- Dr. Mary Watkins, clinical psychologist; author, Waking Dreams and Invisible Guests.

Aaron Kipnis' story of childhood homelessness, drugs, and prison exposes our wealthy country's cruelty toward youths and suggests why, astonishingly, today's bad boys are doing much better than we have a right to expect.
- Mike Males, author, The Scapegoat Generation and Framing Youth.


With unique passion and insight, Aaron Kipnis shatters the myths about troubled young men in our society. A compassionate look at at-risk youth that compels each one of us into action.
- Michael Gurian, author, The Wonder of Boys and A Fine Young Man.

Bio

Aaron Kipnis, Ph.D. is president of The Fatherhood Coalition, a non-profit organization dedicated to aiding men in developing the skills and resources needed to best parent their children. He is the author of Knights Without Armor, co-author of What Women and Men Really Want, and has written many book chapters and articles on topics concerning male roles and relationships.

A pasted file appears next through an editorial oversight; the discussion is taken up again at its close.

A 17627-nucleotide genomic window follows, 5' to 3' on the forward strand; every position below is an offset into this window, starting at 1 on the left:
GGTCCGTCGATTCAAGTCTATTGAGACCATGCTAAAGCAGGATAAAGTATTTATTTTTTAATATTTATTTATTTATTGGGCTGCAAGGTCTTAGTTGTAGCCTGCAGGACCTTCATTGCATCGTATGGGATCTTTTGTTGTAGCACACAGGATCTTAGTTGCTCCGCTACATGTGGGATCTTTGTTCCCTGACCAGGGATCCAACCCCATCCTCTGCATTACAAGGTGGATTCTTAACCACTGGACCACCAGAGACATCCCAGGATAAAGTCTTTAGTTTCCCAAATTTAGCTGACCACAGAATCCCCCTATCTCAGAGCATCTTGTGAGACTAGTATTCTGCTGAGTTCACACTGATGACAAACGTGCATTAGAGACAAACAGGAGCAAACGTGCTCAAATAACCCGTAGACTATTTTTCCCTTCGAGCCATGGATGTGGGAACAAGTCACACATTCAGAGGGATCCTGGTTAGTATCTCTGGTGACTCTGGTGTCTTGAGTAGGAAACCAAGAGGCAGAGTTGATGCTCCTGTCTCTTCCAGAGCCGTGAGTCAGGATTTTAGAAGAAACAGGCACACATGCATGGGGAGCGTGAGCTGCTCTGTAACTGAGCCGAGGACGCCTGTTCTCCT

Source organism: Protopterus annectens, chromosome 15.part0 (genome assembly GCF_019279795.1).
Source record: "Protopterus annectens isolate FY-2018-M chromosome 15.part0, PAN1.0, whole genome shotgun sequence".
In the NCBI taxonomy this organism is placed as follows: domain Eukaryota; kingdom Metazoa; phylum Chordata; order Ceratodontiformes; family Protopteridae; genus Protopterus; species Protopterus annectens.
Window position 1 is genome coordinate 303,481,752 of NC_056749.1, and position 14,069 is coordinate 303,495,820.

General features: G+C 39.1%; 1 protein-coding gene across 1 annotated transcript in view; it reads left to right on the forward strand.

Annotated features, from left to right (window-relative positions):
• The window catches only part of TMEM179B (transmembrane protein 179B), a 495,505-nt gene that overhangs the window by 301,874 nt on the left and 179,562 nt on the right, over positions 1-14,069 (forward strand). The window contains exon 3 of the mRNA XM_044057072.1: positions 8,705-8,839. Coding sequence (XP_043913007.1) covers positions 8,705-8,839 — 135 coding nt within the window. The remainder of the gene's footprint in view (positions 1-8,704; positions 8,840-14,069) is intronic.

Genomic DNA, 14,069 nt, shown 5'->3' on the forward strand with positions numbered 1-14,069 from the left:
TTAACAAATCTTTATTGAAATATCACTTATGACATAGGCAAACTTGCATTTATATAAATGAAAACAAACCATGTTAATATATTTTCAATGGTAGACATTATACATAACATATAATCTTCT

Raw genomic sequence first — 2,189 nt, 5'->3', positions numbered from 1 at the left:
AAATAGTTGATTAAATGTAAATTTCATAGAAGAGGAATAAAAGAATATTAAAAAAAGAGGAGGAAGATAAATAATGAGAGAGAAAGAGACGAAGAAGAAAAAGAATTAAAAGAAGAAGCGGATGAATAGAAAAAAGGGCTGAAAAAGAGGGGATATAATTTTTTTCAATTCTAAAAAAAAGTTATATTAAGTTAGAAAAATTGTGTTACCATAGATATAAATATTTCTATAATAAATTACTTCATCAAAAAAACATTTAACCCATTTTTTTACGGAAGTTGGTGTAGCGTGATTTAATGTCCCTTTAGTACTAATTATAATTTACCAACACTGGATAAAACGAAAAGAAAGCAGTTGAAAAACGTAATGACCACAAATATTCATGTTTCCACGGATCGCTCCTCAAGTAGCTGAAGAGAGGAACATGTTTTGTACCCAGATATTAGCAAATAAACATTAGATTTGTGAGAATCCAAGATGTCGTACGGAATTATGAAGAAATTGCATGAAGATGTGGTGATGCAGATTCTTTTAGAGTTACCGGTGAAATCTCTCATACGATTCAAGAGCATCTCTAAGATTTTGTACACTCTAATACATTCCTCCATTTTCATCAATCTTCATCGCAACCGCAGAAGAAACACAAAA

As co-directors of the Gender Relations Institute, Aaron and his partner Liz Herron, facilitate male/female communication workshops nationwide and hold private consultations with couples and individual clients in Santa Barbara, California. Private intensives are also provided there for out of area clients. Dr. Kipnis is on the core faculty of Pacifica Graduate Institute where he trains graduate students in clinical and depth psychology. He is an international speaker and consultant on male psychology to myriad professional organizations, universities and training institutes. His most recent book is: Angry Young Men: How Parents, Teachers, and Counselors can Help "Bad Boys" become Good Men. (Jossey-Bass Publishers, Oct., 1999)

Visit Aaron's Web site, http://www.malepsych.com/